Recent patent filings support the idea that the Apple has ambitions to be the of health records by aggregating all consumers’ health data in one place on their mobile devices, Dave Levin, M.D., chief medical officer of Sansoro Health and former CMIO for the Cleveland Clinic. ( is a money management and financial tracking app that syncs users’ bank accounts, credit cards and other accounts to track and organize financial data and features a streamlined user interface.) Patent applications from Apple describing technologies to aggregate and search medical information through user devices, building medical provider databases and building a tool to search medical providers’ data while protecting the device users’ privacy. Other patent applications describe things like on-device searching using medical term expressions and techniques for managing access of user devices to third-party sources. The app will be smart enough to know that when you say cholesterol that you want to see a lipid profile.  An application that can automate that for consumers on their devices could be a “gamechanger,” Levin said. David Hyams, a registered patent attorney and senior counsel with The Marbury Law Group, said “Apple’s whole philosophy is that your user experience is through your phone. Apple’s thinking could be to provide all of your medical data and make it available to you on your phone in a way that is convenient and searchable.” Morgan Stanley estimates that Apple’s market opportunity in healthcare ranges from at least $15 billion to a whopping $313 billion in revenue by 2027, or triple the smartphone market, Bloomberg reported. “Based on what it has done over the last five years, we see Apple creating the building blocks of another ecosystem that puts the consumer at the center,” the report said. Hymans noted that one patent describes a provider subscription system indicating Apple “may want to be the service in the middle between consumers and healthcare providers to handle electronic health records.”

Takeaway: Over the past few years, CMS has promoted interoperability, transparency and putting the consumer in charge of their health records setting the stage for private innovation to solve this problem. Apple has built interoperability with its Health App. In 2018, Apple launched its health records functionality with known health systems and Apply quietly and continually added large health systems and small specialty practices. (The listis impressive and has over 250 health facilities enrolled to exchange medical records with Apple.) With the certified EHR standards, SMART Health IT and FHIR technology, coupled with the recent proposed interoperability and information blocking rules published by the Office of the National Coordinator for Health IT, it makes it possible for Apple to offer a platform to enable consumers to access their health data on mobile devices.

UnitedHealth CEO says ‘Medicare for All’ Would ‘Destabilize the Nation’s Health System’

UnitedHealth Group CEO David Wichmann warned investors on Tuesday that “Medicare for All” proposals pushed by Democratic lawmakers and presidential candidates would “destabilize the nation’s health system.”Wichmann, who rarely discusses politics, told investors on a post-earnings conference call Tuesday such measures would “surely jeopardize the relationship people have with their doctors, destabilize the nation’s health system and limit the ability of clinicians to practice medicine at their best.” “And the inherent cost burden would surely have a severe impact on the economy and jobs — all without fundamentally increasing access to care,” he added. A number of Democratic proposals call for eliminating private health insurance and replacing it with a universal Medicare plan, claiming it would help reduce administrative inefficiencies in the health-care system. Most recently, Sen. Bernie Sanders of Vermont unveiled a bill that would create a government-run system to provide health insurance for all Americans. Separately, CMS Administrator Seema Verma said it is the ‘biggest threat to American health care system’ because “What we’re talking about is stripping people of their private health insurance, forcing them into a government-run program.”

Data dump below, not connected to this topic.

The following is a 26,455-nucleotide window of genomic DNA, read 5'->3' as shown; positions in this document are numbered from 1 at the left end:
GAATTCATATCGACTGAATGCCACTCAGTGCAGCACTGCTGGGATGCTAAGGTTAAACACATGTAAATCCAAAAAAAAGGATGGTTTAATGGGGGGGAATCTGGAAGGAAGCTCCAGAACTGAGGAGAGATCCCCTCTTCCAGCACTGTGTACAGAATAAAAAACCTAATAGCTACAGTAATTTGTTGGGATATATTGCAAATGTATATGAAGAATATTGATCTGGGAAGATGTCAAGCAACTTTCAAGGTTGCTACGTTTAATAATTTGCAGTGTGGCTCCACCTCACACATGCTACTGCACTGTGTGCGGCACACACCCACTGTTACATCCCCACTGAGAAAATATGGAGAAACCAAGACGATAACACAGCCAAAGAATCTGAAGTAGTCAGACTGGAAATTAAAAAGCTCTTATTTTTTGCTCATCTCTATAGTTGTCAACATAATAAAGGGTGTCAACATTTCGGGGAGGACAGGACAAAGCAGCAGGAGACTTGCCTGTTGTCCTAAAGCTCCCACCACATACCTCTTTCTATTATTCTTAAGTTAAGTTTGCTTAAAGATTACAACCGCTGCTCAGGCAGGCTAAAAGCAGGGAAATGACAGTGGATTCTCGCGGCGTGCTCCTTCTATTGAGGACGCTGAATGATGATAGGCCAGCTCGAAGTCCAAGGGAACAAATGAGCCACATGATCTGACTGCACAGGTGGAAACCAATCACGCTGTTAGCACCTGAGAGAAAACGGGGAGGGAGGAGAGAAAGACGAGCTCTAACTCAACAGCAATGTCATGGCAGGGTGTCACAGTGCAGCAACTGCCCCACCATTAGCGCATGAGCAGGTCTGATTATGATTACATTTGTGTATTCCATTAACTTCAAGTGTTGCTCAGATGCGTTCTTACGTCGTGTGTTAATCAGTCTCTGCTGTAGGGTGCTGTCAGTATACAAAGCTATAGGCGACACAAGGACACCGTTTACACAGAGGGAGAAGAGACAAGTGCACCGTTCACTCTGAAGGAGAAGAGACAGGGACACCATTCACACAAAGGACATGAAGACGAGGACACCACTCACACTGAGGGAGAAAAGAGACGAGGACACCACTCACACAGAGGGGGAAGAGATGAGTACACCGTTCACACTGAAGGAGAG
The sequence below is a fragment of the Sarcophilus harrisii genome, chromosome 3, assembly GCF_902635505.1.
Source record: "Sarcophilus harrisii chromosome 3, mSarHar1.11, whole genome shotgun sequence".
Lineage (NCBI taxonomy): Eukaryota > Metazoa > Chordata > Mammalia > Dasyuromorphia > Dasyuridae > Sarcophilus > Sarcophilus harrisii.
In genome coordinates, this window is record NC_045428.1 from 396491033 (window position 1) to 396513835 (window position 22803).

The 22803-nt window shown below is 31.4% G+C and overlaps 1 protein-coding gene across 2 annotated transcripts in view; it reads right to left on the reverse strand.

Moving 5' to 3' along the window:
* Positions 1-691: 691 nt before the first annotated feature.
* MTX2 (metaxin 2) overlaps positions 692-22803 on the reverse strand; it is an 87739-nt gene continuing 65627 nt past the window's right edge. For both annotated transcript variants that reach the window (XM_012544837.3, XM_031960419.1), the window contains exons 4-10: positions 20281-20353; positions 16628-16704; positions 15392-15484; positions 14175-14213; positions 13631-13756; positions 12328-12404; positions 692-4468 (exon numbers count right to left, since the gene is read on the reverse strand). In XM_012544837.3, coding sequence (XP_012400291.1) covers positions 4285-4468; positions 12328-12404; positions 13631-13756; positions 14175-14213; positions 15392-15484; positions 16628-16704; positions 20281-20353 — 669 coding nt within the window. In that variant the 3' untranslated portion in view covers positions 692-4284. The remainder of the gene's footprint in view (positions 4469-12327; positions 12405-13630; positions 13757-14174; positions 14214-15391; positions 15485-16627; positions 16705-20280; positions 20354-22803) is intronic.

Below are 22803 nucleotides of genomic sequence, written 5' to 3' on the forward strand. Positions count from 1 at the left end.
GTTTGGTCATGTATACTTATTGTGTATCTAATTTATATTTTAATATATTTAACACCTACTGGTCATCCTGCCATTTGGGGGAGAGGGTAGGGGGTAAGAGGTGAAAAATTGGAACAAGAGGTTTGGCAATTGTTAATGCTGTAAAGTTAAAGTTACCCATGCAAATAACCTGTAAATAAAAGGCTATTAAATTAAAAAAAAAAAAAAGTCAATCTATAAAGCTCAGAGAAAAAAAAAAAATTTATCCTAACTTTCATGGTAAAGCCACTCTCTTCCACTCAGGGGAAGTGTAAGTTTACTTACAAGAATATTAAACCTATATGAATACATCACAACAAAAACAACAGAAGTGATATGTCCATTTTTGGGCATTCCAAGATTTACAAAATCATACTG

Takeaway:If you’re following Medicare for All, Senator Bernie Sanders plans elicited a lot of feedback last week.  For UnitedHealth, the proposal eliminates private insurance. This caused health insurer stocks to drop, which was very reactionary considering there is a very low likelihood of the proposal moving forward. If you want to learn more and form your own view, take 10 minutes to listen to a Politico’s summary of Sanders Medicare for All proposal here. In summary, both the Democratic nominees and the Trump Administration are waiting until after the 2020 elections to release details on their health plan. While healthcare will continue to dominate the news, there is little substance behind it for the next 18 months.


Disclaimer: This blog includes content gathered from other published sources, not authored by Navvis, and is presented as information only. As with any news story, this information may have changed since its publication date. Commentary included with the information is the opinion of its authors, and is not indented to provide legal or regulatory advice or guidance to the reader. Navvis does not represent the accuracy of or assume liability for the content presented herein.